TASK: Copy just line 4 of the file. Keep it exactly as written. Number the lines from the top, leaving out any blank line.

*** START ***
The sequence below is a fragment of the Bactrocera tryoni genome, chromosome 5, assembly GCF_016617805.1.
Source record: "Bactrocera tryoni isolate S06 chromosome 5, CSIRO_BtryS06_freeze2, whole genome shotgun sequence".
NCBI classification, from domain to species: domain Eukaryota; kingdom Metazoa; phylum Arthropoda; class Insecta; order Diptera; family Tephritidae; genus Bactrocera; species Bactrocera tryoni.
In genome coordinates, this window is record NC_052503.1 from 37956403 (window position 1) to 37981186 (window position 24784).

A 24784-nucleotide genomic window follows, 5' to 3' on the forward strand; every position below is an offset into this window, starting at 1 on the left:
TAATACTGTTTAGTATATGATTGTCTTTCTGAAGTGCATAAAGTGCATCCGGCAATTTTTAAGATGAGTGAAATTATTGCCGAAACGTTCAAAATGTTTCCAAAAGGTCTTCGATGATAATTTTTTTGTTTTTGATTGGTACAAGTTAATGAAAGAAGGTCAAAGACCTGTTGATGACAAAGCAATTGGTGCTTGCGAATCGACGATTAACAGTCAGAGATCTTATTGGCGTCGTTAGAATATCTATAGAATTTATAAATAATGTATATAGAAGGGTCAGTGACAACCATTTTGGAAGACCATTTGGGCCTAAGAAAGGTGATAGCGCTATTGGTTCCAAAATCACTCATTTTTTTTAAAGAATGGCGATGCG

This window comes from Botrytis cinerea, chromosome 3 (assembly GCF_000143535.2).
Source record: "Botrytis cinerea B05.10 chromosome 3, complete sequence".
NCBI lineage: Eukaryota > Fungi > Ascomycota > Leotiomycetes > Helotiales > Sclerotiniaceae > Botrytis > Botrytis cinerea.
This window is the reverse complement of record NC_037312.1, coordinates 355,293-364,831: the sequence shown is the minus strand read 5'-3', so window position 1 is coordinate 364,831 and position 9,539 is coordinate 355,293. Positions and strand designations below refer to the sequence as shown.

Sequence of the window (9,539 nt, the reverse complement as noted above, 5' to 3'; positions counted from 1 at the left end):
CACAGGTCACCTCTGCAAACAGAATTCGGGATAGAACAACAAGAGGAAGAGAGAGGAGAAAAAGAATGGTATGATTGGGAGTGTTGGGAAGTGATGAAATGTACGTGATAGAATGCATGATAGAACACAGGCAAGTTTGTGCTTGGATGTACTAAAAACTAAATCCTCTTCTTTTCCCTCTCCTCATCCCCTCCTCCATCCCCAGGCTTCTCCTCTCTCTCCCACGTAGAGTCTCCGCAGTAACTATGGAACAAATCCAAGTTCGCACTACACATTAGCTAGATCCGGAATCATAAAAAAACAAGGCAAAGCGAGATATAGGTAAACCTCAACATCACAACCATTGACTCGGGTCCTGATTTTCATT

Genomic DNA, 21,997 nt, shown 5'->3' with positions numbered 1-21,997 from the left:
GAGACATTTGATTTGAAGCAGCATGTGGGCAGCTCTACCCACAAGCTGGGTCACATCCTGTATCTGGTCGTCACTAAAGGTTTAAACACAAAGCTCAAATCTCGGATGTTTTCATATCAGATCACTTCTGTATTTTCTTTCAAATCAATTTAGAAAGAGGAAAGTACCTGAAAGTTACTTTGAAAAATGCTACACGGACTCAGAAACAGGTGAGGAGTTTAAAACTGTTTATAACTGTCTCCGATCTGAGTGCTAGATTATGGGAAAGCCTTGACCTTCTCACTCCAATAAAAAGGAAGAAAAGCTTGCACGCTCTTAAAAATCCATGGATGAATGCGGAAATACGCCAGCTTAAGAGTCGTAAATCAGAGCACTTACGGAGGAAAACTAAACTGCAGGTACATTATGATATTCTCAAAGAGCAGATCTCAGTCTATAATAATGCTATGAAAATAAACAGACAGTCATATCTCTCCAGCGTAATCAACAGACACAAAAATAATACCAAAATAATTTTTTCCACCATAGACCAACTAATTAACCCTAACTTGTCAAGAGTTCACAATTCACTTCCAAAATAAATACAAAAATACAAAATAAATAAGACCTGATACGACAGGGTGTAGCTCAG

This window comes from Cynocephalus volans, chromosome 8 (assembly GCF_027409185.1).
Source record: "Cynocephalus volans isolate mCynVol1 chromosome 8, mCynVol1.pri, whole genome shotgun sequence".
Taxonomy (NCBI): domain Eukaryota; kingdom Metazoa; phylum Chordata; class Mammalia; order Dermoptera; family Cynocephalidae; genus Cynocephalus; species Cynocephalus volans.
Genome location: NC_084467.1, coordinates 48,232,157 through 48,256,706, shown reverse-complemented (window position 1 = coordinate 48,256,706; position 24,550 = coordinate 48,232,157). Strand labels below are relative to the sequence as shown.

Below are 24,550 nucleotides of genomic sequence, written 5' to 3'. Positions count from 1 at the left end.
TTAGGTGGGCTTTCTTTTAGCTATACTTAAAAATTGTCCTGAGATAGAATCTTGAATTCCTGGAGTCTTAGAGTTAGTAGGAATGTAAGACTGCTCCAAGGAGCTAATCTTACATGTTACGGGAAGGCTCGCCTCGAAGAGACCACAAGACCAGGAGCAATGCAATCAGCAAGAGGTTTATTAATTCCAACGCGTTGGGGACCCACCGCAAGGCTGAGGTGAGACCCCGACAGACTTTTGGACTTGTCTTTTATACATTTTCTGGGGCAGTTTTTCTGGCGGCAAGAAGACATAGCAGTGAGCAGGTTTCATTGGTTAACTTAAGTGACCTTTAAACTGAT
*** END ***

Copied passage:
In genome coordinates, this window is record NC_052503.1 from 37956403 (window position 1) to 37981186 (window position 24784).